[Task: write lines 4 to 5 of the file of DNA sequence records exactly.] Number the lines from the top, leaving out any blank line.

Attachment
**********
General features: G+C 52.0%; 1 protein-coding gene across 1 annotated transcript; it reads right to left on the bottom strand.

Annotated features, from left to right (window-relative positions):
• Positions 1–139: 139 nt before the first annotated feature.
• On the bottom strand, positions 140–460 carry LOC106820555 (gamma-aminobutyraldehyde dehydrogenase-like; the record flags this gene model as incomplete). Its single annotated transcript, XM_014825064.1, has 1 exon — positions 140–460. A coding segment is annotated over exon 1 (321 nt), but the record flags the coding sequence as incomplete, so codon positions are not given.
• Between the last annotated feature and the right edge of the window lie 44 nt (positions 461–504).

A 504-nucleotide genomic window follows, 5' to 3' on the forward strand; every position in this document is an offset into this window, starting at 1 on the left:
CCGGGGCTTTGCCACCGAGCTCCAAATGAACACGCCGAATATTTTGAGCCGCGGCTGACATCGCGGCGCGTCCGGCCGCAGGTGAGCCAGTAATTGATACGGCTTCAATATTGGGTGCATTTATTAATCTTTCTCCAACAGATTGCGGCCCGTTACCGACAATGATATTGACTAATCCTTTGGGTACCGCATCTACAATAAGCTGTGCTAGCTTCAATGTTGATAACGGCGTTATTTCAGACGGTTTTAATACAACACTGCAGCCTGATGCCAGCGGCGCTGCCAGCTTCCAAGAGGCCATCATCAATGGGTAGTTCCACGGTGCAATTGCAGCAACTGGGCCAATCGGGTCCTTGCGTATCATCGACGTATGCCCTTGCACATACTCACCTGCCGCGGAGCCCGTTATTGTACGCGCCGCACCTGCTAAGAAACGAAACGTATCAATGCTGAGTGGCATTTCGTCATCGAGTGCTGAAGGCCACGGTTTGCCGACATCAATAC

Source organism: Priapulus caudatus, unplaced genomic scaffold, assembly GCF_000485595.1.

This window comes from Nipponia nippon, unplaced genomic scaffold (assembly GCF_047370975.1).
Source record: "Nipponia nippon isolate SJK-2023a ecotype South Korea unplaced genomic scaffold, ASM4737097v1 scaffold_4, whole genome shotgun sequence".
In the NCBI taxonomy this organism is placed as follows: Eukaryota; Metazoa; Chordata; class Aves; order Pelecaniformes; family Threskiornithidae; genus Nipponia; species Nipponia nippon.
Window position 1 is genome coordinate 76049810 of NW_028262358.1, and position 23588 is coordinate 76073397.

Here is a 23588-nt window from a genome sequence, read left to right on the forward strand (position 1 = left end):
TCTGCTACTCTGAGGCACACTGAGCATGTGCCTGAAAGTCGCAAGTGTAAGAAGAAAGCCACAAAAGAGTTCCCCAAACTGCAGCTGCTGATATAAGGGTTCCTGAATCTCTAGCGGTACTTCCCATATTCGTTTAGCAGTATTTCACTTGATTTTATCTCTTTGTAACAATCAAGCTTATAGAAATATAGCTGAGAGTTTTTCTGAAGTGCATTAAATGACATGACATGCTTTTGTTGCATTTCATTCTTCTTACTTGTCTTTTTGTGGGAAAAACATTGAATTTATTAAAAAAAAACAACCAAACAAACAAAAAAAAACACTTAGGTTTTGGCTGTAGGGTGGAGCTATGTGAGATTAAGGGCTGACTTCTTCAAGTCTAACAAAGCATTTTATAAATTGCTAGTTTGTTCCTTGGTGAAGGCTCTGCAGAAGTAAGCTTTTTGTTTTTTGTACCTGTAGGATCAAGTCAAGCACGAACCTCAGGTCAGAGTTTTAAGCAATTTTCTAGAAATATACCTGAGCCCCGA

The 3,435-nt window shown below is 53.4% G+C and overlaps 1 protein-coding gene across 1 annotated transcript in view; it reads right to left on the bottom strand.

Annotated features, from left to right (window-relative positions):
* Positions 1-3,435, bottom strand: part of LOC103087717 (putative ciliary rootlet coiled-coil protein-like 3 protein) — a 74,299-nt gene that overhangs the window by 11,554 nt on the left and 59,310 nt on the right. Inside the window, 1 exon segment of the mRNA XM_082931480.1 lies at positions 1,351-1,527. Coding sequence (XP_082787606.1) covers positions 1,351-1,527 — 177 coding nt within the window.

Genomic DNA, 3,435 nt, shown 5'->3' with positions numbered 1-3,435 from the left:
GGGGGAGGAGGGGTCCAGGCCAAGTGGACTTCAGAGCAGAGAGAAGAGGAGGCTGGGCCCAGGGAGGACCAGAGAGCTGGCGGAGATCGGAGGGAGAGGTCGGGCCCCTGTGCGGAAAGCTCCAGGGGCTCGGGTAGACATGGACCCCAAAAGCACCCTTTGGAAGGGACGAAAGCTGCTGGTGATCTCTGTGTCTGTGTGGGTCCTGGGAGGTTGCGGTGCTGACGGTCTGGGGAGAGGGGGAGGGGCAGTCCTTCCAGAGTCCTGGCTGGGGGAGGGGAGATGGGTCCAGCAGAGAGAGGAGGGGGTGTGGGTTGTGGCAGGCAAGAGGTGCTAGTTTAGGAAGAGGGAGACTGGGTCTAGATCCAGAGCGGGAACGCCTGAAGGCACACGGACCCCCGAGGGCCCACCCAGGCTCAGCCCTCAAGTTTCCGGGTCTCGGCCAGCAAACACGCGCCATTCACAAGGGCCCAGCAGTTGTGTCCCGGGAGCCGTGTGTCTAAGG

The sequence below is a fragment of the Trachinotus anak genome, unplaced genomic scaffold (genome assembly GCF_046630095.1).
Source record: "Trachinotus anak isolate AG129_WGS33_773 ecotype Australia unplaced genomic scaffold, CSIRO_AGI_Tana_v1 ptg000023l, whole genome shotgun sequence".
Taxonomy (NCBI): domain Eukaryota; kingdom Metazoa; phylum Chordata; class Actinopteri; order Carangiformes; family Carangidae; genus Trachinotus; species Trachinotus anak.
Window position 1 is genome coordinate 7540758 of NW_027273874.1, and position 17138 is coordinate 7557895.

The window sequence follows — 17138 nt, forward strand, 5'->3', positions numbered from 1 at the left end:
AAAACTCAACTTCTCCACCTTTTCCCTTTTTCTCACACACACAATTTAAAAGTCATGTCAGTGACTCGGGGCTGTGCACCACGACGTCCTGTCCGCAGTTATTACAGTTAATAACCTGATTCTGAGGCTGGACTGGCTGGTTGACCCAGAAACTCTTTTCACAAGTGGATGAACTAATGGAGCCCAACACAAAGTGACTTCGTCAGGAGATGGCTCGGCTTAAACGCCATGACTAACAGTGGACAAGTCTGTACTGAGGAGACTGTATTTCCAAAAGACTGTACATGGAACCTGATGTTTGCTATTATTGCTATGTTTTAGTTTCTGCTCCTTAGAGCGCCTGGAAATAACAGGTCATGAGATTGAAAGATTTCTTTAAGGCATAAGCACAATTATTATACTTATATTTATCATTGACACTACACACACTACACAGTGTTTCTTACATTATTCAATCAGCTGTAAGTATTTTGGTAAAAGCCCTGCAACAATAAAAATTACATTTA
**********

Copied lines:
• On the bottom strand, positions 140–460 carry LOC106820555 (gamma-aminobutyraldehyde dehydrogenase-like; the record flags this gene model as incomplete). Its single annotated transcript, XM_014825064.1, has 1 exon — positions 140–460. A coding segment is annotated over exon 1 (321 nt), but the record flags the coding sequence as incomplete, so codon positions are not given.
• Between the last annotated feature and the right edge of the window lie 44 nt (positions 461–504).